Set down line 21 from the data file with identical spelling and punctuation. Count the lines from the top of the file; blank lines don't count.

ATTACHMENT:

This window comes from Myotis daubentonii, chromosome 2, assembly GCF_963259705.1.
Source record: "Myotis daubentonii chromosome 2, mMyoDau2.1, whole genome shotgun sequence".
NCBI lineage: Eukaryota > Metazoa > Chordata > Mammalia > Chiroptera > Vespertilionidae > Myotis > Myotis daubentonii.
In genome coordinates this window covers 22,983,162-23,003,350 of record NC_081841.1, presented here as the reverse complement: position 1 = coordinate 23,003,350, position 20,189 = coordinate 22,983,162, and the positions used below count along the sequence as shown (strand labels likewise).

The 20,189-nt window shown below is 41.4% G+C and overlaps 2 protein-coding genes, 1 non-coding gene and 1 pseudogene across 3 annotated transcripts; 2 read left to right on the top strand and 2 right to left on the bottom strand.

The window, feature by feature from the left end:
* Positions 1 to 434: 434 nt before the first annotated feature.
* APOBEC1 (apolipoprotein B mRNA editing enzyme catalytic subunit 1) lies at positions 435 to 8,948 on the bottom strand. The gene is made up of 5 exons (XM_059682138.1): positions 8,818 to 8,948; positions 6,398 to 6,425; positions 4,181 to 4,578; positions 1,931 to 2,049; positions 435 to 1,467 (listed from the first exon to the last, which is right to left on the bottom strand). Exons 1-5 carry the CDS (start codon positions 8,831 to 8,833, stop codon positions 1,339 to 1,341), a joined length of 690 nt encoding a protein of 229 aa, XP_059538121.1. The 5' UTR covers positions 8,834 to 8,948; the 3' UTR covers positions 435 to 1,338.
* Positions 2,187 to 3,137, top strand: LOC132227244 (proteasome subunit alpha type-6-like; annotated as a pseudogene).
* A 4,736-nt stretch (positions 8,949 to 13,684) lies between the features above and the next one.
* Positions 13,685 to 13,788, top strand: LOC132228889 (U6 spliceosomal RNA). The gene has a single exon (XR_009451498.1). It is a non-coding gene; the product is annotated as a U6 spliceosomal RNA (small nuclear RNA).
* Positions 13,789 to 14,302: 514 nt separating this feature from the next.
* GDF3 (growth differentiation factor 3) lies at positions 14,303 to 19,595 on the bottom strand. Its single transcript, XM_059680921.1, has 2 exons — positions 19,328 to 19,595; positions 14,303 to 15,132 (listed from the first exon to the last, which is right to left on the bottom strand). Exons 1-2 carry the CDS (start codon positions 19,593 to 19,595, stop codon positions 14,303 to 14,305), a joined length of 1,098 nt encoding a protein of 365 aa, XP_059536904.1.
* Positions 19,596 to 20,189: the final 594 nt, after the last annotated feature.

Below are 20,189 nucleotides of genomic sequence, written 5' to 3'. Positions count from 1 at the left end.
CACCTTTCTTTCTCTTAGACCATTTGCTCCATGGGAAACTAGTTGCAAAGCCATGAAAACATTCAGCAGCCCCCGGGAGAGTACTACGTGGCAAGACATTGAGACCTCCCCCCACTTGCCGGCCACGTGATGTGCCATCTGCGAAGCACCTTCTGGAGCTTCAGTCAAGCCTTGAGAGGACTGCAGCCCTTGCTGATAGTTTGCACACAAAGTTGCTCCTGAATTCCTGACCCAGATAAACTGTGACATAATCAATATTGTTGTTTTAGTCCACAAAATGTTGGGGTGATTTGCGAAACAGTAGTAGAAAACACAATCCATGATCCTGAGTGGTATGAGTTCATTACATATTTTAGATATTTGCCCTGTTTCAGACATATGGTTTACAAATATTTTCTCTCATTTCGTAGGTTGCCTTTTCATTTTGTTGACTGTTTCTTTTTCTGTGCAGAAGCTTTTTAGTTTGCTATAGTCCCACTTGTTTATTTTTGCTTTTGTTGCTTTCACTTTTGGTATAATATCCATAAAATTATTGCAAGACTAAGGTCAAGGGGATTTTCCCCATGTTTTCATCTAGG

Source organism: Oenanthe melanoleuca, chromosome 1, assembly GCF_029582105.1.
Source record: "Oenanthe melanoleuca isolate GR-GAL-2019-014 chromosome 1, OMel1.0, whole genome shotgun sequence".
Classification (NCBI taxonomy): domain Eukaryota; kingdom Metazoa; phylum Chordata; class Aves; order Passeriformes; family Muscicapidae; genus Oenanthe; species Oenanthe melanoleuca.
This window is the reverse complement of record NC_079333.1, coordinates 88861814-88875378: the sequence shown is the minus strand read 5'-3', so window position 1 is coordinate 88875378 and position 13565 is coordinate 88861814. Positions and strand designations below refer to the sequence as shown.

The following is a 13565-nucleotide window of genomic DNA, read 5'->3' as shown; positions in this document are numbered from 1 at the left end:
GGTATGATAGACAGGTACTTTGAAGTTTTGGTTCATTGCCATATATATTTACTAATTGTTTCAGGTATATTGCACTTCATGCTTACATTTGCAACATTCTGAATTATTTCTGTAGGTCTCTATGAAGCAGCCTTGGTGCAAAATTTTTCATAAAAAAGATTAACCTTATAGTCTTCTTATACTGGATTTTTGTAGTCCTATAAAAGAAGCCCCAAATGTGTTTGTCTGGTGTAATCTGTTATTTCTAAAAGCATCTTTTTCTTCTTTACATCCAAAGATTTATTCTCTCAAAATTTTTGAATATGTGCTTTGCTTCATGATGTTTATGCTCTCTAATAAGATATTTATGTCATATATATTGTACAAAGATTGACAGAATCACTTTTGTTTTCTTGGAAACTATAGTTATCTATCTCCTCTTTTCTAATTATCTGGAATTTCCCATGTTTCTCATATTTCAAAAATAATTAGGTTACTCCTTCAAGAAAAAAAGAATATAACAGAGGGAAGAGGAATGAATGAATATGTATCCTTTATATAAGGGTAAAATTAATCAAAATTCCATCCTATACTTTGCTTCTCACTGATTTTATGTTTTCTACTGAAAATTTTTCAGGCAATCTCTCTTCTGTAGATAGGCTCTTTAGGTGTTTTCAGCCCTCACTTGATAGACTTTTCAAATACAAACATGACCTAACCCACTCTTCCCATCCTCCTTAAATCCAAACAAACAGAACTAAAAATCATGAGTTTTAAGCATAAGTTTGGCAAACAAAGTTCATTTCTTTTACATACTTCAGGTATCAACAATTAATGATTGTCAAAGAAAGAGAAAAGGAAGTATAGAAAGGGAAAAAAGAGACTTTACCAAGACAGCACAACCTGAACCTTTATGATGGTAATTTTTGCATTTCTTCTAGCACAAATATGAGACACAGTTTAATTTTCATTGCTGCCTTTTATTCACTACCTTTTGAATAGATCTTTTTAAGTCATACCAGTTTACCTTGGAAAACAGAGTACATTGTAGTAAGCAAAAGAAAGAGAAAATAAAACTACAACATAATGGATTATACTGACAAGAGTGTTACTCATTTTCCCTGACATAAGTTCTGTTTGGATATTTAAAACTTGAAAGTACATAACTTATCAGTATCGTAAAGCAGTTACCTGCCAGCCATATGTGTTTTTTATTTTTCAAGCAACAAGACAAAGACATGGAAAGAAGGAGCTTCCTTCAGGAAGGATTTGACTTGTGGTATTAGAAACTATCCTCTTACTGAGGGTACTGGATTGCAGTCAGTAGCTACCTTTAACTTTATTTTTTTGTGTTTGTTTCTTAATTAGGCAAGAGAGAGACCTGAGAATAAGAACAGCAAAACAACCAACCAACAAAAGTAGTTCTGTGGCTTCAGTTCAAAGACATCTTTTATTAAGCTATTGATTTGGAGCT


The following is a 13565-nucleotide window of genomic DNA, read 5'->3' as shown; positions in this document are numbered from 1 at the left end: